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Regulatory Sanctions

Broker-Dealer Overpaid Customers' Third-Party Advisors

January 15, 2019

by Howard Haykin


Once the brokerage firm accepted its customers' written authorizations granting 3rd-party advisors the authority to execute securities trades and charge their accounts for management fees (subject to fee schedules in Management Agreements), it was up to the brokerage firm to make sure that the “discretionary” transactions were carried out in a proper and accurate manner.



From 2008 through April 2017 (the "Relevant Period"), MBSC Securities Corporation (“MBSC”) serviced approximately 17,000 retail customer accounts, of which more than 100 had established relationships with two 3rd party investment advisors (the “RIAs”).


While MBSC generally prohibited wire transfers from customer accounts to 3rd parties, the firm made an exception with these 100 customer accounts, who had: (i) opened an MBSC account in his or her own name; (ii) executed trading authorizations granting authority to the respective RIAs to trade securities in the account; and, (iii) provided MBSC copies of their management agreements with the RIAs, which authorized management fee charges from the customers' accounts in accordance with a fee schedule agreed to by each customer.


WHAT WENT WRONG.    The 2 RIAs routinely submitted requests for the payment of management fees that exceeded the amounts to which they were entitled under the Management Agreements and fee schedules - which MBSC processed without any review or verification.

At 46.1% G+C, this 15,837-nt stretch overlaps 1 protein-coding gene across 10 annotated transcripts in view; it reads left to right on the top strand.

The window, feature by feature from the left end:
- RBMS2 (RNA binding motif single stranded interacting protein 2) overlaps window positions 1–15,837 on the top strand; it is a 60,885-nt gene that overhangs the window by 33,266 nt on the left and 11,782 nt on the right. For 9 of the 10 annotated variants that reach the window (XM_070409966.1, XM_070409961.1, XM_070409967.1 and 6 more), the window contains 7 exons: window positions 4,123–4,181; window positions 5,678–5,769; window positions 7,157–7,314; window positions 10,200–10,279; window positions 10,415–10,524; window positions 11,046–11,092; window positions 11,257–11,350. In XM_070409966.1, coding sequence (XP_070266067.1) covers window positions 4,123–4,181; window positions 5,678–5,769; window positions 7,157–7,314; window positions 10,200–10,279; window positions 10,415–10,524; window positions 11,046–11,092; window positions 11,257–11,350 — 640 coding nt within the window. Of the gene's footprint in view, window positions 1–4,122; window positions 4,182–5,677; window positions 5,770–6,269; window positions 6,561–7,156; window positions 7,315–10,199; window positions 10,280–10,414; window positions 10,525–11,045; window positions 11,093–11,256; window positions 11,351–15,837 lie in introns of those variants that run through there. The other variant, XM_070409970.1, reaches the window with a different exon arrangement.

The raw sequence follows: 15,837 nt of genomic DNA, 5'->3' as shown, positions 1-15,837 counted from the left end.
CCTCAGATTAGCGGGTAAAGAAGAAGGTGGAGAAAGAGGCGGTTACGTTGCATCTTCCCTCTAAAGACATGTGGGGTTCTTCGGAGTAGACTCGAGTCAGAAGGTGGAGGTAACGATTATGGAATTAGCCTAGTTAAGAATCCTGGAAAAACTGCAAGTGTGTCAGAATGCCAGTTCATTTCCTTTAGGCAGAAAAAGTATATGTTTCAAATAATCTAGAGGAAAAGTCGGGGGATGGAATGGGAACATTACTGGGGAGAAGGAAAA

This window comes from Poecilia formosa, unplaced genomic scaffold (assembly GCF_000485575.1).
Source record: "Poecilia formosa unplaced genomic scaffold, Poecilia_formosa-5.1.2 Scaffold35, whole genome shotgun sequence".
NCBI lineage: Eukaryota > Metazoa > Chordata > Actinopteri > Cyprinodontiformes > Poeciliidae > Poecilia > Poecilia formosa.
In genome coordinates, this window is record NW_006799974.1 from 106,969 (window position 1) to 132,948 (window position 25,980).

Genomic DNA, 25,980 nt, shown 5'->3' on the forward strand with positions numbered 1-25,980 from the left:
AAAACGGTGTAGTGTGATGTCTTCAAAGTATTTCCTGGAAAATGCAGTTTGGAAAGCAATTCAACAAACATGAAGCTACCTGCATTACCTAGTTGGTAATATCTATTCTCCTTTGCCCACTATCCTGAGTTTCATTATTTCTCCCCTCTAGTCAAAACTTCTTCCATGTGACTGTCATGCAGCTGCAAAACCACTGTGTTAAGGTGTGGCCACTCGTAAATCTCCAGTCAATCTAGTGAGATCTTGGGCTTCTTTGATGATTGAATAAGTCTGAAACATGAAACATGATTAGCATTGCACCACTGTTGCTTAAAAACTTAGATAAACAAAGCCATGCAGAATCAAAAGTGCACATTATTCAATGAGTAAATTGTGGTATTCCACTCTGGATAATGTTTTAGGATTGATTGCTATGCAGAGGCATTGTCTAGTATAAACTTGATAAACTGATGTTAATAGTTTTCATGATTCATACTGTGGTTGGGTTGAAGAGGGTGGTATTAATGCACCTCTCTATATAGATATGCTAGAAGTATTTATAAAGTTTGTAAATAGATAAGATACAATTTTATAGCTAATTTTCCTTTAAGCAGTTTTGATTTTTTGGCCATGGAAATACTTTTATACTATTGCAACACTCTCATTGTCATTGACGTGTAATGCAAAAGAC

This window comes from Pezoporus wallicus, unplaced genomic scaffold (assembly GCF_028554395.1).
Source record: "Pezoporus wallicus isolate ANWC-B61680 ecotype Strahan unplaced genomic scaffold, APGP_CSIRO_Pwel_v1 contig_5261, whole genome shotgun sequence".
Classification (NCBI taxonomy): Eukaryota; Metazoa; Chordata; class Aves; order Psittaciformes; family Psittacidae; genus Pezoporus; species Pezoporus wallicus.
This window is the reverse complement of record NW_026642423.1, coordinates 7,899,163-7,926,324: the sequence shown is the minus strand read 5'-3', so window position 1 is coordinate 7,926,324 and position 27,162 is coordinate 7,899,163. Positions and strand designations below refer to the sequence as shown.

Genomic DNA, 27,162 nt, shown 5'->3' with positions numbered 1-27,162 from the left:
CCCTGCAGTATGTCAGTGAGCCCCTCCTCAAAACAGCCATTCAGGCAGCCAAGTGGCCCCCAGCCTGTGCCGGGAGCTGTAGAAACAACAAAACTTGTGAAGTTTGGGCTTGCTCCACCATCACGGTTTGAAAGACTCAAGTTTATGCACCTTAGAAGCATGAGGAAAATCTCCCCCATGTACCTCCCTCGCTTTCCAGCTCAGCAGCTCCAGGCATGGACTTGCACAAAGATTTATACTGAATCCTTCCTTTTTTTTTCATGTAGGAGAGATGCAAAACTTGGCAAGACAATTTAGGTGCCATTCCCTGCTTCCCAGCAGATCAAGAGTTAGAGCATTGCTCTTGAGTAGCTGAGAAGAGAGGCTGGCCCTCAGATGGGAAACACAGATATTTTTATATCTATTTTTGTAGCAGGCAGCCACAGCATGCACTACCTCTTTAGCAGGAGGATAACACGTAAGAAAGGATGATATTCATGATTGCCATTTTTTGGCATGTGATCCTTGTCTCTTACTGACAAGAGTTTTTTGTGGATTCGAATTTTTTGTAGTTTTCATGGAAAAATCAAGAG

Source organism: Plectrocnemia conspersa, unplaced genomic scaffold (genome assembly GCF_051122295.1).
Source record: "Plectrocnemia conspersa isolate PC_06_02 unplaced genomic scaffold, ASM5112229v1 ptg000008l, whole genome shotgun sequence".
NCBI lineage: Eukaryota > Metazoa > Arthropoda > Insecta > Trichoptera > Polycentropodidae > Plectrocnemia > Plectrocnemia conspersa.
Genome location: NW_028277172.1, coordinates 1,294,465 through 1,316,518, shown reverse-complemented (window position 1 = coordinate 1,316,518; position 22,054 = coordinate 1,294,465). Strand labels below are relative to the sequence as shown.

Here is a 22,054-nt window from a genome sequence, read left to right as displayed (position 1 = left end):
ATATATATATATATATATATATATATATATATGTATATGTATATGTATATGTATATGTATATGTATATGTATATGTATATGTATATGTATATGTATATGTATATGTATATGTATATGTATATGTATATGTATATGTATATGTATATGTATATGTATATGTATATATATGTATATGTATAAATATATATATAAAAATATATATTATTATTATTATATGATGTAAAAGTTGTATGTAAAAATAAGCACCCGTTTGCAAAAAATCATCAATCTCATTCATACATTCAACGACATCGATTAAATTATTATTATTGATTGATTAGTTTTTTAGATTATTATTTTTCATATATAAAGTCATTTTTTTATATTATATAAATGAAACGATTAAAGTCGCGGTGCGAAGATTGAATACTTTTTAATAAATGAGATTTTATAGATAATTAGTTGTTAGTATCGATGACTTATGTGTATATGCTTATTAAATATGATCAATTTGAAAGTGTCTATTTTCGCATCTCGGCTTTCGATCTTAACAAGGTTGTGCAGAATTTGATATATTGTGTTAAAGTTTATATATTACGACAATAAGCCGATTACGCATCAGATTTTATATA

In addition, MBSC continued to accept and process the submitted disbursement requests from one of the RIAs even though, in September 2016, that RIA became subject to a consent order issued by its state regulator prohibiting the RIA from engaging in registered advisory activities. By April, MBSC learned of the prohibition and stopped making payments in April 2017. 


In April 2017, MBSC took these further actions: (i) immediately suspended all trading activity in the accounts managed by that RIA; (ii) reviewed all the advisory fees paid to that RIA and discovered the over-payments; (iii) self-reported its findings to FINRA; and, (iv) conducted a further review and determined overpayments to the other RIA, as well.


All told, MBSC disbursed $971,000 in excessive fees from accounts of approximately 75 customers to the two 3rd-party RIAs .


CONSEQUENCES OF MBSC’S ERRORS.    FINRA determined that MBSC had violated its rules governing … (i) Supervision  [NASD Rule 3010 and FINRA Rule 3110]; and and, (ii) Supervisory Control System - Internal Inspections [NASD Rule 3012 and FINRA Rule 3110(c)(2)]


FINRA opted not to fine MBSC for its violative conduct because it had self-reported its violations. However, MBSC did agree to pay over $1.2 million in restitution and pre-judgment interest to the affected customers.



This case was reported in FINRA Disciplinary Actions for December 2018.

For details the case, go to ...  FINRA Disciplinary Actions Online, and refer to Case #2017054119401.